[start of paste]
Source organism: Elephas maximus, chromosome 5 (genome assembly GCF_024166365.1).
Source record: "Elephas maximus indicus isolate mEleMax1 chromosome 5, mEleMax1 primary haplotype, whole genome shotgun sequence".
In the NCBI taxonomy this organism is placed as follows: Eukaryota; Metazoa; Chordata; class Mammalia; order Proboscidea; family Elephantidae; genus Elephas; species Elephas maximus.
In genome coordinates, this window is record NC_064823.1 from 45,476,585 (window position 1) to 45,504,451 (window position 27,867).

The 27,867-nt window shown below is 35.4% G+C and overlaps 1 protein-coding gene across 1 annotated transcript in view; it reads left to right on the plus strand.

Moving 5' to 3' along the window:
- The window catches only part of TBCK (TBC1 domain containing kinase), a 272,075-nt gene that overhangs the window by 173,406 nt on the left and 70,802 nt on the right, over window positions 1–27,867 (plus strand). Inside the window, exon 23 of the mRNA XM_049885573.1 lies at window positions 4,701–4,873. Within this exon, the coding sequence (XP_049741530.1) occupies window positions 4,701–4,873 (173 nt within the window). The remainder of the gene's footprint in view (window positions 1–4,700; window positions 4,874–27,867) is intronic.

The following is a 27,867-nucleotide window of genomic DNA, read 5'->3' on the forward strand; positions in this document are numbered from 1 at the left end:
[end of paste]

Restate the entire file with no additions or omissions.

Source organism: Elephas maximus, chromosome 5 (genome assembly GCF_024166365.1).
Source record: "Elephas maximus indicus isolate mEleMax1 chromosome 5, mEleMax1 primary haplotype, whole genome shotgun sequence".
In the NCBI taxonomy this organism is placed as follows: Eukaryota; Metazoa; Chordata; class Mammalia; order Proboscidea; family Elephantidae; genus Elephas; species Elephas maximus.
In genome coordinates, this window is record NC_064823.1 from 45,476,585 (window position 1) to 45,504,451 (window position 27,867).

The 27,867-nt window shown below is 35.4% G+C and overlaps 1 protein-coding gene across 1 annotated transcript in view; it reads left to right on the plus strand.

Moving 5' to 3' along the window:
- The window catches only part of TBCK (TBC1 domain containing kinase), a 272,075-nt gene that overhangs the window by 173,406 nt on the left and 70,802 nt on the right, over window positions 1–27,867 (plus strand). Inside the window, exon 23 of the mRNA XM_049885573.1 lies at window positions 4,701–4,873. Within this exon, the coding sequence (XP_049741530.1) occupies window positions 4,701–4,873 (173 nt within the window). The remainder of the gene's footprint in view (window positions 1–4,700; window positions 4,874–27,867) is intronic.

The following is a 27,867-nucleotide window of genomic DNA, read 5'->3' on the forward strand; positions in this document are numbered from 1 at the left end: